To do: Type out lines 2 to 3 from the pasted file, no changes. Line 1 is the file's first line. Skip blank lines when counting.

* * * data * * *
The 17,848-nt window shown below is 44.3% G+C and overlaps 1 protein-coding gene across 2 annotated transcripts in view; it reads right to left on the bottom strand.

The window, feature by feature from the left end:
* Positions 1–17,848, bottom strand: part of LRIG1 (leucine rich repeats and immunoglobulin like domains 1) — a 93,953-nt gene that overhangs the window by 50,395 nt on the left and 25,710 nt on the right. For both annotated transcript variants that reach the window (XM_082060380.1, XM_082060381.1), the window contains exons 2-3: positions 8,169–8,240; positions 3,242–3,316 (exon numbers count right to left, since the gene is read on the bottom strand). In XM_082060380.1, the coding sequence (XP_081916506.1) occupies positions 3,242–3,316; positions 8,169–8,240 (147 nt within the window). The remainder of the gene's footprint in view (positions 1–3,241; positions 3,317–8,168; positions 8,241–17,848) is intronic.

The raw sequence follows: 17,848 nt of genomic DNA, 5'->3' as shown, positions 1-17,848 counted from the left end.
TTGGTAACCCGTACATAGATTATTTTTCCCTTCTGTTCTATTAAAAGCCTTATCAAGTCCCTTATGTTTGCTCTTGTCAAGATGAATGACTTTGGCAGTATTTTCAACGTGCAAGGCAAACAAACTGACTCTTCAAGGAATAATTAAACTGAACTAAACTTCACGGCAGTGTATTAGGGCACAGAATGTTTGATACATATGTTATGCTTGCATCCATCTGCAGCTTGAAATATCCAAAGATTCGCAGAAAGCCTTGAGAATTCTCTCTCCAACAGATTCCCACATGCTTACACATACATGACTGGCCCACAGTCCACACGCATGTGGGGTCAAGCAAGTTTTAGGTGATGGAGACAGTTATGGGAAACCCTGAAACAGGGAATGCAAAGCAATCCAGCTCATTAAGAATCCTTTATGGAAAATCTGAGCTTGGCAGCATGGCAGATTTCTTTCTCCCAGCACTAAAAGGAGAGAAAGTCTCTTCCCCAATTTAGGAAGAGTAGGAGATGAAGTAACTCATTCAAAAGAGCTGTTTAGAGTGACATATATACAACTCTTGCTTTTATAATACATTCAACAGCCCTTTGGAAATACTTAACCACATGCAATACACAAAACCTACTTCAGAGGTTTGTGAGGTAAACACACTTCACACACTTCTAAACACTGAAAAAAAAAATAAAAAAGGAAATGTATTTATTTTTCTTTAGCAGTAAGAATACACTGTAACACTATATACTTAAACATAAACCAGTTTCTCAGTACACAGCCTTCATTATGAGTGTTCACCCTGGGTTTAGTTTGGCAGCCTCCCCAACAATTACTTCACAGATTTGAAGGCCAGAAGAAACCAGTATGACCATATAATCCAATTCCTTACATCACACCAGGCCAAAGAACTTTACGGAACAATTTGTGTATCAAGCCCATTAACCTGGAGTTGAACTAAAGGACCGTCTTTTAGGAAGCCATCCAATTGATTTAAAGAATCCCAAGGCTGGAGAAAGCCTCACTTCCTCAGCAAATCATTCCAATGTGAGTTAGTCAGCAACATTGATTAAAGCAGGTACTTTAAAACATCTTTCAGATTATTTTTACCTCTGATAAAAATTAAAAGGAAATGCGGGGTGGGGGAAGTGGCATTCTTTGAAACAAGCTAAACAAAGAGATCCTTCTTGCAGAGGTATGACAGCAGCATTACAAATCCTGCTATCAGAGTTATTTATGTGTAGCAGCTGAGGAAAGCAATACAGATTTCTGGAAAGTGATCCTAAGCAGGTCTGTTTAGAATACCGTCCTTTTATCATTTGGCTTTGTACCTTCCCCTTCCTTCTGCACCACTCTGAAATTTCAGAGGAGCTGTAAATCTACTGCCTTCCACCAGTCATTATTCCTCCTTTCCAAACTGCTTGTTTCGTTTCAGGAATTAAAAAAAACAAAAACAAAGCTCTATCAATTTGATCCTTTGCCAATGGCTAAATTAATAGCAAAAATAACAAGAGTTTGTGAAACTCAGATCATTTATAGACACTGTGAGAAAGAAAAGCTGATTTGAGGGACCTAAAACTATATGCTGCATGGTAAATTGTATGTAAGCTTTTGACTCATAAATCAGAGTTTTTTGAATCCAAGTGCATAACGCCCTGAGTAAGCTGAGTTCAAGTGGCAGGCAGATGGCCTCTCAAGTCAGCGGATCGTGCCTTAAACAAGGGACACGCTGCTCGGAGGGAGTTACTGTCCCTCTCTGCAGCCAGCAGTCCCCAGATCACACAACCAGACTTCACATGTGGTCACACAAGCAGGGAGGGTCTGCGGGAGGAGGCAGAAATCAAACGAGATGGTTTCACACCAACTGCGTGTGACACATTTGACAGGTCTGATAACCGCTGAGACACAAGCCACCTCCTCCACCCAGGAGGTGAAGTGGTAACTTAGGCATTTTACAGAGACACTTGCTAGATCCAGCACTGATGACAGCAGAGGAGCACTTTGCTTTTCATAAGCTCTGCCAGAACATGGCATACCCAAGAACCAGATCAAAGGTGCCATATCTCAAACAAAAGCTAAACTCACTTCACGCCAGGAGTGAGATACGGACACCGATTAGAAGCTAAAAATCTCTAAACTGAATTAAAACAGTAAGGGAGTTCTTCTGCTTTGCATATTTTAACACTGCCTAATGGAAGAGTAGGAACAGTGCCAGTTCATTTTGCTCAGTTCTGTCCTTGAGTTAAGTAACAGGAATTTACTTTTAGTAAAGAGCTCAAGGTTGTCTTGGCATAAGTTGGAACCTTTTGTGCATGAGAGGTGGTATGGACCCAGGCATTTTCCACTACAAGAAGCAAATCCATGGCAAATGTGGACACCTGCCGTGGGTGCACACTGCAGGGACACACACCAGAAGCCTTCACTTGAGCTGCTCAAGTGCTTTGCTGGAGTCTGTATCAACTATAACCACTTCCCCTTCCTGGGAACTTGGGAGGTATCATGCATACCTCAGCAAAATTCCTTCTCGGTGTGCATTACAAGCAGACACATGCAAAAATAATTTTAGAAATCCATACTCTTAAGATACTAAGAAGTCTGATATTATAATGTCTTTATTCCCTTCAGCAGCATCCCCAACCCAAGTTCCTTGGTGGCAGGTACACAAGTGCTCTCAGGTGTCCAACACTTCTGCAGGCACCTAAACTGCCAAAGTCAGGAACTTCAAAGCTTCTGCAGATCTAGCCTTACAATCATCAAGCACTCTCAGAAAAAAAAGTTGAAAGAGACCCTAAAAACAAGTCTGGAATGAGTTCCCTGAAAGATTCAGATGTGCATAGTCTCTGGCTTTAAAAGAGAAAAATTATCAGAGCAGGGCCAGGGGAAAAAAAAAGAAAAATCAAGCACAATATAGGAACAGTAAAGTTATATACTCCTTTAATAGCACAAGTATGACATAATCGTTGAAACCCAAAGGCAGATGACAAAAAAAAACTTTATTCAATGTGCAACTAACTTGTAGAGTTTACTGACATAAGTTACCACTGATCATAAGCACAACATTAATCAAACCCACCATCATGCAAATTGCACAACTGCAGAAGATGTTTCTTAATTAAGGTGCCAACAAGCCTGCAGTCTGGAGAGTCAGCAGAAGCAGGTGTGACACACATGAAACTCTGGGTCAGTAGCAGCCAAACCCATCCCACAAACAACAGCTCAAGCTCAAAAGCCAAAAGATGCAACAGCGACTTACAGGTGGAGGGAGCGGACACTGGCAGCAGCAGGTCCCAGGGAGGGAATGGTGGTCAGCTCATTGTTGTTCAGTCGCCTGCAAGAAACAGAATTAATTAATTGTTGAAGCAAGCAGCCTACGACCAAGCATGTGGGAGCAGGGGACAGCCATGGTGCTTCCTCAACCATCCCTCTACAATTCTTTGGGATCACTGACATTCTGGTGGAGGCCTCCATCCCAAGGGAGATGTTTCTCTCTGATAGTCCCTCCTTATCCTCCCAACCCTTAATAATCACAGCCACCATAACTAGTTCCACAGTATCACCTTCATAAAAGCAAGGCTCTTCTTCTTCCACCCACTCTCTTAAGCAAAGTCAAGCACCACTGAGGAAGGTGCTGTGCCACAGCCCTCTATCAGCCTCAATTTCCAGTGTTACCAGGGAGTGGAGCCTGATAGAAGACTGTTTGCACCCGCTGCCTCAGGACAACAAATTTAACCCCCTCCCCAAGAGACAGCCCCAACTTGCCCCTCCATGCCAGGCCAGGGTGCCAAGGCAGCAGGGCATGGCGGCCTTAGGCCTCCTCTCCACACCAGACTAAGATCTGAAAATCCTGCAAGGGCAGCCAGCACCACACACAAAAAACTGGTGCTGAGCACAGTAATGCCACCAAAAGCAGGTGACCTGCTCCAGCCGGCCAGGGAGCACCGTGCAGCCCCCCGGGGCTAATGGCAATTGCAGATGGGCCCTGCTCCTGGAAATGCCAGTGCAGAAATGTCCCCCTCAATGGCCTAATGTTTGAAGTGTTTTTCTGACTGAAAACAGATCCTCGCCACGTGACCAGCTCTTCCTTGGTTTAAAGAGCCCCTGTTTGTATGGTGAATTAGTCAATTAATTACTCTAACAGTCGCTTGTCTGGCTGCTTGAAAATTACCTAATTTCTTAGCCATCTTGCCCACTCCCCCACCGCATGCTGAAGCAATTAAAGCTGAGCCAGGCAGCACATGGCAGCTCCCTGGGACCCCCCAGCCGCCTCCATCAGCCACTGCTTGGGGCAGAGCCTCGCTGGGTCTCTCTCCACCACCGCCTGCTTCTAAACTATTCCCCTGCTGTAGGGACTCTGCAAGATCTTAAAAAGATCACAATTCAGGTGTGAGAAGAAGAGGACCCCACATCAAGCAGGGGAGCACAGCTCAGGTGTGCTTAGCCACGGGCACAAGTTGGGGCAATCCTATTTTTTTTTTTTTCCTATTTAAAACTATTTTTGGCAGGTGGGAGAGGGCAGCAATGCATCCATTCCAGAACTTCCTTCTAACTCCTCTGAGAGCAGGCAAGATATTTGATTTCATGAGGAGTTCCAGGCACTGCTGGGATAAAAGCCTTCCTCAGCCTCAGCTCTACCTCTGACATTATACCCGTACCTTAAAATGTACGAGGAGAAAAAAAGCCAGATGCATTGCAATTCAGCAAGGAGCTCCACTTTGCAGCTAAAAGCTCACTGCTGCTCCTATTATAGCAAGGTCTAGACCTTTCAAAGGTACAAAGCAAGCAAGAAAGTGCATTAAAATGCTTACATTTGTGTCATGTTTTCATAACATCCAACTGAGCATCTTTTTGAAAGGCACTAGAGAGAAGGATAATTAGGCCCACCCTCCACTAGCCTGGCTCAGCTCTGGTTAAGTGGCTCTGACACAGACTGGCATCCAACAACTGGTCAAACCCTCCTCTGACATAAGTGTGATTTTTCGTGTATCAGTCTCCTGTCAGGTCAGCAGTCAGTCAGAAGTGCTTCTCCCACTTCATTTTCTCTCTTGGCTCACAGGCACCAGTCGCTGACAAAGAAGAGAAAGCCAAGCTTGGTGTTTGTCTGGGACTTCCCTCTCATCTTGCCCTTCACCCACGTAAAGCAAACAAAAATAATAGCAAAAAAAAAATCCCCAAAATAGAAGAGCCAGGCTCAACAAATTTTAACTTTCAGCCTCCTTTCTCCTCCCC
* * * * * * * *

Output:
The window, feature by feature from the left end:
* Positions 1–17,848, bottom strand: part of LRIG1 (leucine rich repeats and immunoglobulin like domains 1) — a 93,953-nt gene that overhangs the window by 50,395 nt on the left and 25,710 nt on the right. For both annotated transcript variants that reach the window (XM_082060380.1, XM_082060381.1), the window contains exons 2-3: positions 8,169–8,240; positions 3,242–3,316 (exon numbers count right to left, since the gene is read on the bottom strand). In XM_082060380.1, the coding sequence (XP_081916506.1) occupies positions 3,242–3,316; positions 8,169–8,240 (147 nt within the window). The remainder of the gene's footprint in view (positions 1–3,241; positions 3,317–8,168; positions 8,241–17,848) is intronic.